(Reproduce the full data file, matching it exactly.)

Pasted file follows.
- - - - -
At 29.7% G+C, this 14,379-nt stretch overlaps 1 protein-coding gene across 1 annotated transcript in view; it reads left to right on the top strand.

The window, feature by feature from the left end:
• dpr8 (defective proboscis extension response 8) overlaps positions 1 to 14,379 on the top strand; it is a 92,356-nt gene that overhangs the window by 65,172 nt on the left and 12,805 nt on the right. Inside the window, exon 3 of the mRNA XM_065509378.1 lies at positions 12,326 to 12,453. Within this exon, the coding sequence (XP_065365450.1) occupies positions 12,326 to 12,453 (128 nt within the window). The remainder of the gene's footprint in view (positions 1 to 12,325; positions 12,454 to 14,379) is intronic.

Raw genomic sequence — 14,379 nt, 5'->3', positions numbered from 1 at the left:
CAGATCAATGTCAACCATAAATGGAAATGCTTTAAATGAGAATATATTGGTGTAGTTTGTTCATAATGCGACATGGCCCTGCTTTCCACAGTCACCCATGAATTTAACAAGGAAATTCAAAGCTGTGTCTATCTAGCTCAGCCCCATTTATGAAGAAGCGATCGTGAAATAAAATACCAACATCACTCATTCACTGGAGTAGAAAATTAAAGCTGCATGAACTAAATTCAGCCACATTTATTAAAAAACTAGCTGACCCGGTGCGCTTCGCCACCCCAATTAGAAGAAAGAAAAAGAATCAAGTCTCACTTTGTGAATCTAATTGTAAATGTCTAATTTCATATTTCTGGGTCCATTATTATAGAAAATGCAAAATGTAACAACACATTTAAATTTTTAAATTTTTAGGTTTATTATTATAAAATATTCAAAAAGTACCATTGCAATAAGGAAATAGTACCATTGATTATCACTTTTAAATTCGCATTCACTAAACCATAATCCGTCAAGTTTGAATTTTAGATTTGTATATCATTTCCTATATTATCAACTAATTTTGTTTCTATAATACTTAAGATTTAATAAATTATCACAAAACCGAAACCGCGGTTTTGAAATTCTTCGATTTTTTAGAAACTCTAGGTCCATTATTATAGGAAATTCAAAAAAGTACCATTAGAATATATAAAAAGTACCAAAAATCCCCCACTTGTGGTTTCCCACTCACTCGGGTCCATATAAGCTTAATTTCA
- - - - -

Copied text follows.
At 29.7% G+C, this 14,379-nt stretch overlaps 1 protein-coding gene across 1 annotated transcript in view; it reads left to right on the top strand.

The window, feature by feature from the left end:
• dpr8 (defective proboscis extension response 8) overlaps positions 1 to 14,379 on the top strand; it is a 92,356-nt gene that overhangs the window by 65,172 nt on the left and 12,805 nt on the right. Inside the window, exon 3 of the mRNA XM_065509378.1 lies at positions 12,326 to 12,453. Within this exon, the coding sequence (XP_065365450.1) occupies positions 12,326 to 12,453 (128 nt within the window). The remainder of the gene's footprint in view (positions 1 to 12,325; positions 12,454 to 14,379) is intronic.

Raw genomic sequence — 14,379 nt, 5'->3', positions numbered from 1 at the left:
CAGATCAATGTCAACCATAAATGGAAATGCTTTAAATGAGAATATATTGGTGTAGTTTGTTCATAATGCGACATGGCCCTGCTTTCCACAGTCACCCATGAATTTAACAAGGAAATTCAAAGCTGTGTCTATCTAGCTCAGCCCCATTTATGAAGAAGCGATCGTGAAATAAAATACCAACATCACTCATTCACTGGAGTAGAAAATTAAAGCTGCATGAACTAAATTCAGCCACATTTATTAAAAAACTAGCTGACCCGGTGCGCTTCGCCACCCCAATTAGAAGAAAGAAAAAGAATCAAGTCTCACTTTGTGAATCTAATTGTAAATGTCTAATTTCATATTTCTGGGTCCATTATTATAGAAAATGCAAAATGTAACAACACATTTAAATTTTTAAATTTTTAGGTTTATTATTATAAAATATTCAAAAAGTACCATTGCAATAAGGAAATAGTACCATTGATTATCACTTTTAAATTCGCATTCACTAAACCATAATCCGTCAAGTTTGAATTTTAGATTTGTATATCATTTCCTATATTATCAACTAATTTTGTTTCTATAATACTTAAGATTTAATAAATTATCACAAAACCGAAACCGCGGTTTTGAAATTCTTCGATTTTTTAGAAACTCTAGGTCCATTATTATAGGAAATTCAAAAAAGTACCATTAGAATATATAAAAAGTACCAAAAATCCCCCACTTGTGGTTTCCCACTCACTCGGGTCCATATAAGCTTAATTTCA